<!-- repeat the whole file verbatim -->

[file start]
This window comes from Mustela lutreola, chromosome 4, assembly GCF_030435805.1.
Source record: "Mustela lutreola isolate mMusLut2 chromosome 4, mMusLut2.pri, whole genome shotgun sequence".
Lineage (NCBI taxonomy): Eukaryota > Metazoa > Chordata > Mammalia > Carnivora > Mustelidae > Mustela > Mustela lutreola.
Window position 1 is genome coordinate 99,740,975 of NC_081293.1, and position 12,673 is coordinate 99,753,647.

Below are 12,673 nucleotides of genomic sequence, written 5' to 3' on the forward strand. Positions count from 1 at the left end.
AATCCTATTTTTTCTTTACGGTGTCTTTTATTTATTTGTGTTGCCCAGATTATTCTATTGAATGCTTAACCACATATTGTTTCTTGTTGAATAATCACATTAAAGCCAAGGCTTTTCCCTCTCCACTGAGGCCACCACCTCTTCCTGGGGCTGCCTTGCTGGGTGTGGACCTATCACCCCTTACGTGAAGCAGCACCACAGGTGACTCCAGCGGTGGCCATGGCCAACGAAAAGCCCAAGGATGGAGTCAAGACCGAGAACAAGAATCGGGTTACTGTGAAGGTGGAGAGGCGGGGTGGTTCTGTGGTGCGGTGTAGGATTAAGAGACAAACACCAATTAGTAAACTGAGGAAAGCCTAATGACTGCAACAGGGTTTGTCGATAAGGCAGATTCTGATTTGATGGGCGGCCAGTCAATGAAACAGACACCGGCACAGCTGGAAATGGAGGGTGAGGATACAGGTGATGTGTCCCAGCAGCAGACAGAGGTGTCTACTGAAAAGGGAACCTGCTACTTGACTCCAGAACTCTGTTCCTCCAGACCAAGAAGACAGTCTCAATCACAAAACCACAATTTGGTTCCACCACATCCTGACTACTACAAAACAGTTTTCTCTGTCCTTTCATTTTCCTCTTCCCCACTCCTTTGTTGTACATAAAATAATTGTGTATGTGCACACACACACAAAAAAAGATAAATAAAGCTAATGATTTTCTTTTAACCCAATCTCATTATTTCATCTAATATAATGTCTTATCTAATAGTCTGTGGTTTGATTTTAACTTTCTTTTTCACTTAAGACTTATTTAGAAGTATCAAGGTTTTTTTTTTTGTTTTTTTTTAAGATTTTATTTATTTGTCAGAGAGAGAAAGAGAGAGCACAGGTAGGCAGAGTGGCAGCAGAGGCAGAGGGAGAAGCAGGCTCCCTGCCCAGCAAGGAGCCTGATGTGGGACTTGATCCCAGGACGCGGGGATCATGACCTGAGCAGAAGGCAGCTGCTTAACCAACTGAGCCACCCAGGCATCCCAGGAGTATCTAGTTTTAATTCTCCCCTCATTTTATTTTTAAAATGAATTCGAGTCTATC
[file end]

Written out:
This window comes from Mustela lutreola, chromosome 4, assembly GCF_030435805.1.
Source record: "Mustela lutreola isolate mMusLut2 chromosome 4, mMusLut2.pri, whole genome shotgun sequence".
Lineage (NCBI taxonomy): Eukaryota > Metazoa > Chordata > Mammalia > Carnivora > Mustelidae > Mustela > Mustela lutreola.
Window position 1 is genome coordinate 99,740,975 of NC_081293.1, and position 12,673 is coordinate 99,753,647.

Below are 12,673 nucleotides of genomic sequence, written 5' to 3' on the forward strand. Positions count from 1 at the left end.
AATCCTATTTTTTCTTTACGGTGTCTTTTATTTATTTGTGTTGCCCAGATTATTCTATTGAATGCTTAACCACATATTGTTTCTTGTTGAATAATCACATTAAAGCCAAGGCTTTTCCCTCTCCACTGAGGCCACCACCTCTTCCTGGGGCTGCCTTGCTGGGTGTGGACCTATCACCCCTTACGTGAAGCAGCACCACAGGTGACTCCAGCGGTGGCCATGGCCAACGAAAAGCCCAAGGATGGAGTCAAGACCGAGAACAAGAATCGGGTTACTGTGAAGGTGGAGAGGCGGGGTGGTTCTGTGGTGCGGTGTAGGATTAAGAGACAAACACCAATTAGTAAACTGAGGAAAGCCTAATGACTGCAACAGGGTTTGTCGATAAGGCAGATTCTGATTTGATGGGCGGCCAGTCAATGAAACAGACACCGGCACAGCTGGAAATGGAGGGTGAGGATACAGGTGATGTGTCCCAGCAGCAGACAGAGGTGTCTACTGAAAAGGGAACCTGCTACTTGACTCCAGAACTCTGTTCCTCCAGACCAAGAAGACAGTCTCAATCACAAAACCACAATTTGGTTCCACCACATCCTGACTACTACAAAACAGTTTTCTCTGTCCTTTCATTTTCCTCTTCCCCACTCCTTTGTTGTACATAAAATAATTGTGTATGTGCACACACACACAAAAAAAGATAAATAAAGCTAATGATTTTCTTTTAACCCAATCTCATTATTTCATCTAATATAATGTCTTATCTAATAGTCTGTGGTTTGATTTTAACTTTCTTTTTCACTTAAGACTTATTTAGAAGTATCAAGGTTTTTTTTTTTGTTTTTTTTTAAGATTTTATTTATTTGTCAGAGAGAGAAAGAGAGAGCACAGGTAGGCAGAGTGGCAGCAGAGGCAGAGGGAGAAGCAGGCTCCCTGCCCAGCAAGGAGCCTGATGTGGGACTTGATCCCAGGACGCGGGGATCATGACCTGAGCAGAAGGCAGCTGCTTAACCAACTGAGCCACCCAGGCATCCCAGGAGTATCTAGTTTTAATTCTCCCCTCATTTTATTTTTAAAATGAATTCGAGTCTATC